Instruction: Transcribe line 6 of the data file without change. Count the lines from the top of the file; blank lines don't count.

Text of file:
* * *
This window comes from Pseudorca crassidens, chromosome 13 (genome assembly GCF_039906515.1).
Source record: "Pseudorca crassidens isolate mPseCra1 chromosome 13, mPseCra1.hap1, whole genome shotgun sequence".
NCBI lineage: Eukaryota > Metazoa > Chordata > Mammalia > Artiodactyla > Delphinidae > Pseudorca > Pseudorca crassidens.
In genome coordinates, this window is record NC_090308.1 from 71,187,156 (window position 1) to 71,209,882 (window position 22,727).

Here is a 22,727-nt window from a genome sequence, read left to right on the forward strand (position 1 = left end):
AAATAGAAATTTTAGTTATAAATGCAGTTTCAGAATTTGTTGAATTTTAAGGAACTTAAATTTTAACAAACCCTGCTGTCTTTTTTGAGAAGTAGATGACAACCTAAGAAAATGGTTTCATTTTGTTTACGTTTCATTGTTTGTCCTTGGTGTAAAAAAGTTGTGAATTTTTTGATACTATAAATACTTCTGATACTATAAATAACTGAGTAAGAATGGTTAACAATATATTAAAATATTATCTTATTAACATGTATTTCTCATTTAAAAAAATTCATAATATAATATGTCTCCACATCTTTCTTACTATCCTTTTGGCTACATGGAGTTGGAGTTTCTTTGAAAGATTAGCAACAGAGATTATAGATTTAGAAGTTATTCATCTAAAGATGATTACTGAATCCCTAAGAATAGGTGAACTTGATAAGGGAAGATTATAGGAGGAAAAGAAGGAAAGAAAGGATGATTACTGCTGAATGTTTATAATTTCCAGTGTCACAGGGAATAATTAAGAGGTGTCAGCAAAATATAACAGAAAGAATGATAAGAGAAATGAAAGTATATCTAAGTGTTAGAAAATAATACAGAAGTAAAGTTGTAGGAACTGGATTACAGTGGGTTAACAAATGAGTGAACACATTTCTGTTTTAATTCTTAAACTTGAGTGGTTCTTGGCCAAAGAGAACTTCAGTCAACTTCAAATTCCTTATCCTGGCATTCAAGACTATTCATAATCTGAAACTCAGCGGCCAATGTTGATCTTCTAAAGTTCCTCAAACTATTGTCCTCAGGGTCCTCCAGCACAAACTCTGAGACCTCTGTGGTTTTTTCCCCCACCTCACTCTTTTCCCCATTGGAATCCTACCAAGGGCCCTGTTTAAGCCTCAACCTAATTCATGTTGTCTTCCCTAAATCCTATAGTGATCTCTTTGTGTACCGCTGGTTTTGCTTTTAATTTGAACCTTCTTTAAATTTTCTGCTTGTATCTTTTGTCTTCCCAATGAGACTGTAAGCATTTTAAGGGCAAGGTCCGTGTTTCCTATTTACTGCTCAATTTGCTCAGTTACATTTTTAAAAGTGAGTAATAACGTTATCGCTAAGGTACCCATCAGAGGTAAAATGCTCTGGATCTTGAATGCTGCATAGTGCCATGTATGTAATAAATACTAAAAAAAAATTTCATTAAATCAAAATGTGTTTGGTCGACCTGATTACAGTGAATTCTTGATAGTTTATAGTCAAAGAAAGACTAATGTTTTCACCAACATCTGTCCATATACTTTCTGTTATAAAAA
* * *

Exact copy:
AAATAGAAATTTTAGTTATAAATGCAGTTTCAGAATTTGTTGAATTTTAAGGAACTTAAATTTTAACAAACCCTGCTGTCTTTTTTGAGAAGTAGATGACAACCTAAGAAAATGGTTTCATTTTGTTTACGTTTCATTGTTTGTCCTTGGTGTAAAAAAGTTGTGAATTTTTTGATACTATAAATACTTCTGATACTATAAATAACTGAGTAAGAATGGTTAACAATATATTAAAATATTATCTTATTAACATGTATTTCTCATTTAAAAAAATTCATAATATAATATGTCTCCACATCTTTCTTACTATCCTTTTGGCTACATGGAGTTGGAGTTTCTTTGAAAGATTAGCAACAGAGATTATAGATTTAGAAGTTATTCATCTAAAGATGATTACTGAATCCCTAAGAATAGGTGAACTTGATAAGGGAAGATTATAGGAGGAAAAGAAGGAAAGAAAGGATGATTACTGCTGAATGTTTATAATTTCCAGTGTCACAGGGAATAATTAAGAGGTGTCAGCAAAATATAACAGAAAGAATGATAAGAGAAATGAAAGTATATCTAAGTGTTAGAAAATAATACAGAAGTAAAGTTGTAGGAACTGGATTACAGTGGGTTAACAAATGAGTGAACACATTTCTGTTTTAATTCTTAAACTTGAGTGGTTCTTGGCCAAAGAGAACTTCAGTCAACTTCAAATTCCTTATCCTGGCATTCAAGACTATTCATAATCTGAAACTCAGCGGCCAATGTTGATCTTCTAAAGTTCCTCAAACTATTGTCCTCAGGGTCCTCCAGCACAAACTCTGAGACCTCTGTGGTTTTTTCCCCCACCTCACTCTTTTCCCCATTGGAATCCTACCAAGGGCCCTGTTTAAGCCTCAACCTAATTCATGTTGTCTTCCCTAAATCCTATAGTGATCTCTTTGTGTACCGCTGGTTTTGCTTTTAATTTGAACCTTCTTTAAATTTTCTGCTTGTATCTTTTGTCTTCCCAATGAGACTGTAAGCATTTTAAGGGCAAGGTCCGTGTTTCCTATTTACTGCTCAATTTGCTCAGTTACATTTTTAAAAGTGAGTAATAACGTTATCGCTAAGGTACCCATCAGAGGTAAAATGCTCTGGATCTTGAATGCTGCATAGTGCCATGTATGTAATAAATACTAAAAAAAAATTTCATTAAATCAAAATGTGTTTGGTCGACCTGATTACAGTGAATTCTTGATAGTTTATAGTCAAAGAAAGACTAATGTTTTCACCAACATCTGTCCATATACTTTCTGTTATAAAAA